Sulphur-crested Cockatoo

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Sulphur-crested Cockatoo

Cacatua galerita


Breeds August-January in southern Australia. A gregarious species, spending much of the time in flocks. Eggs are laid in tree hollows that are prepared by both sexes. Both birds incubate and care for the chicks. Chicks remain with the parents all year round. Family groups will stay together indefinitely.


Details Description
Type
Bird
Group
Cockatoo
Other Common Names
White Cockatoo
Identifying Characteristics

Large, white parrot. Dark, grey-black bill. Sexes are similar. Size 44-51 cm.

Distinctive Markings

Distinctive sulphur-yellow crest and yellowish wash on underside of wings.

Diet

Herbivore. Includes berries, nuts, seeds and plant roots.

Habitat

A variety of timbered habitats and around human settlements.

Native Status
Native to Australia
Sounds
Loud, raucous screeches and piercing, sharp sounds.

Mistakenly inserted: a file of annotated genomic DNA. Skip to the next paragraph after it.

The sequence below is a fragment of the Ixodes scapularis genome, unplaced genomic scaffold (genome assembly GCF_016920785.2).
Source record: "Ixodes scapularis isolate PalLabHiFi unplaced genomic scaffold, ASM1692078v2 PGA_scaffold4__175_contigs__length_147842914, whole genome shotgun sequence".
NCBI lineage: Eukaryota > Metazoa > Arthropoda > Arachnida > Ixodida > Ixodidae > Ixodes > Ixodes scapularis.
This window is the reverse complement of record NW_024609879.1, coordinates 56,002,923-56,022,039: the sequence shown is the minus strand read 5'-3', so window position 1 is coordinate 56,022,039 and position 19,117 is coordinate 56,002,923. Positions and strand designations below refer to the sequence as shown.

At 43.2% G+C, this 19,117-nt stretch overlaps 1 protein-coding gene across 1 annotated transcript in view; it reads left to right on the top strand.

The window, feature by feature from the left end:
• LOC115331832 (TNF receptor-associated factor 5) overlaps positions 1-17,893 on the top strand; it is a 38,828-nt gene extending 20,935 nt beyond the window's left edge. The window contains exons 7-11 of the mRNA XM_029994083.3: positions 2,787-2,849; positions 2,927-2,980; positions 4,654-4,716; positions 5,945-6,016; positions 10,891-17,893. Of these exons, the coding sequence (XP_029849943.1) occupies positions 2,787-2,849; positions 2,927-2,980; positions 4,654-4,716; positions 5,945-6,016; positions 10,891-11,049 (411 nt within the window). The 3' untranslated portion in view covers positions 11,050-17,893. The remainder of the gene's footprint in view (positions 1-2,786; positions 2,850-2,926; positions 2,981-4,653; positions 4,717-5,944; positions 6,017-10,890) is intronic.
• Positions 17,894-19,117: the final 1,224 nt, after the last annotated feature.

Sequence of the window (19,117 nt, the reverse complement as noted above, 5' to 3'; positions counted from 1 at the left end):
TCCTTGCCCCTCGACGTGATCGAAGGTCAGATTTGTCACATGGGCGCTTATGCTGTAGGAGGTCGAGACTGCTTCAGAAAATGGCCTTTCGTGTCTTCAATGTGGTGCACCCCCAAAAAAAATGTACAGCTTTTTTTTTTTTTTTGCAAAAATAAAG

Taxonomy
Phylum
Chordata
Class
Aves
Order
Psittaciformes
Family
Cacatuidae
Genus
Cacatua
Species
galerita
Range extends throughout the northern and eastern parts of mainland Australia and Tasmania. Small populations exist around Perth in Western Australia, New Guinea and the Anu Islands. Introduced into New Zealand and Indonesia.

Distribution maps indicate current and historic locations where species have been sighted.

Source: Atlas of Living Australia

Conservation Status
DEPI Advisory List
Not listed
FFG Act
Not listed
EPBC Act
Not listed

The conservation status of species is listed within Victoria and Australia.

The Department of Environment and Primary Industry (DEPI) Advisory List consists of non-statutory advisory lists of rare or threatened flora and fauna within Victoria.

The Flora and Fauna Guarantee Act 1988 (FFG Act) lists threatened species in Victoria. Under the Act, an Action Statement is produced for each listed species.

The Environment Protection and Biodiversity Conservation Act 1999 (EPBC Act) is the Australian Government’s key piece of environmental legislation, listing nationally threatened native species and ecological communities.

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